As has been detailed elsewhere in this proposal, in recent years the PI and his students have gained experience developing gravitational hydrodynamic algorithms for execution on a variety of parallel platforms including MasPar's MP-2, the CM-5, the SP-2, and the Cray T3E. The group also has developed and implemented a heterogeneous computing environment (at LSU, at the SDSC, and at the NAVOCEANO's MSRC) that tightly couples their parallel simulation efforts to sophisticated visualization tools.
An accompanying attachment entitled, "Curriculum Vitae and Selected Publications," documents the PI's formal educational background and professional experience, and provides a list of ten significant publications that are particularly relevant to the project being proposed here.
8. Others Working on the Project
John E. Cazes (email@example.com): John Cazes is currently a 6th-year graduate student enrolled in the Ph.D. physics program at LSU. To date, John has been principally responsible for the migration and optimization of our CFD code, having successfully ported it to the CM-5, the SP-2, and the Cray T3E. He also has played the lead role in developing the heterogeneous computing environment through which our CFD simulations are routinely and automatically accompanied by 3D animation sequences. The astrophysics problem on which this project proposal is based also is the focus of John's Ph.D. dissertation research.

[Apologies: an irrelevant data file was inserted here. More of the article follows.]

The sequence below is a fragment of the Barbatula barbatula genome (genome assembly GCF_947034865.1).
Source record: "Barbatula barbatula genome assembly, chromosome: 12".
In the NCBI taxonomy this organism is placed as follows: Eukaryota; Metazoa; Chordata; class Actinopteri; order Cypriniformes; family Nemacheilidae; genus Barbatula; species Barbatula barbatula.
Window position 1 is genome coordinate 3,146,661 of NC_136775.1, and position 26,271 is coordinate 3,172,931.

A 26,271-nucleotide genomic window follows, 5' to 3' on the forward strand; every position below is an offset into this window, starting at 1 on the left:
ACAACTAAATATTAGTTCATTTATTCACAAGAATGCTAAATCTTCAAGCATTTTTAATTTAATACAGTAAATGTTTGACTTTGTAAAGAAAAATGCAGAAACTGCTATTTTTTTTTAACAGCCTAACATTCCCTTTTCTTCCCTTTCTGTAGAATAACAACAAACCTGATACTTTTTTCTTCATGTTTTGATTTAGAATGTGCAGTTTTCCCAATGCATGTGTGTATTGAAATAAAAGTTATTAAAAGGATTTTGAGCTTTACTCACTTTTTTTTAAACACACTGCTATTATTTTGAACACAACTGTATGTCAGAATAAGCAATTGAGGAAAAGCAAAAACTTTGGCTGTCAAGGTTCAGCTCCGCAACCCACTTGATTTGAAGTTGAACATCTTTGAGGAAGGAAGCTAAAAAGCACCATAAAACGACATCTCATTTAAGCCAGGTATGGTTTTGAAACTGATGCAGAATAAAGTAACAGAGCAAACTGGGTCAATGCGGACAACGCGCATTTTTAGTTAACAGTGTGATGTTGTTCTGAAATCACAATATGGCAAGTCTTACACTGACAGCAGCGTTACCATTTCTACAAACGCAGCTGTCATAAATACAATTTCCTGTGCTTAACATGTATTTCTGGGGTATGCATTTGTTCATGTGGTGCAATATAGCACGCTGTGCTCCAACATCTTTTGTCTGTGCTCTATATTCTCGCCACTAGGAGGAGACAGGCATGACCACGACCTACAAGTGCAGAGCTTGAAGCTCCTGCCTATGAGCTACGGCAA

Howard S. Cohl (firstname.lastname@example.org): Howard Cohl is currently a 6th-year graduate student enrolled in the Ph.D. physics program at LSU. He has been principally responsible for developing, implementing, and optimizing the Poisson solver that is tightly integrated into our CFD simulations. Howie has worked closely with John Cazes on the development of the heterogeneous computing environment through which animation sequences of our CFD simulations are routinely created. He is also playing the lead role in developing techniques by which the our 3D velocity flow-fields can be readily visualized.
Patrick M. Motl (email@example.com): Patrick Motl is currently a 5th-year graduate student enrolled in the Ph.D. physics program at LSU. He recently has perfected the 3D self-consistent-field technique which will permit us to construct unequal-mass, equilibrium binary systems and then to test their dynamical stability with the dynamical simulation tools described herein.
|Curriculum Vitae and Selected Publications for the PI|
|Timing and Performance Data|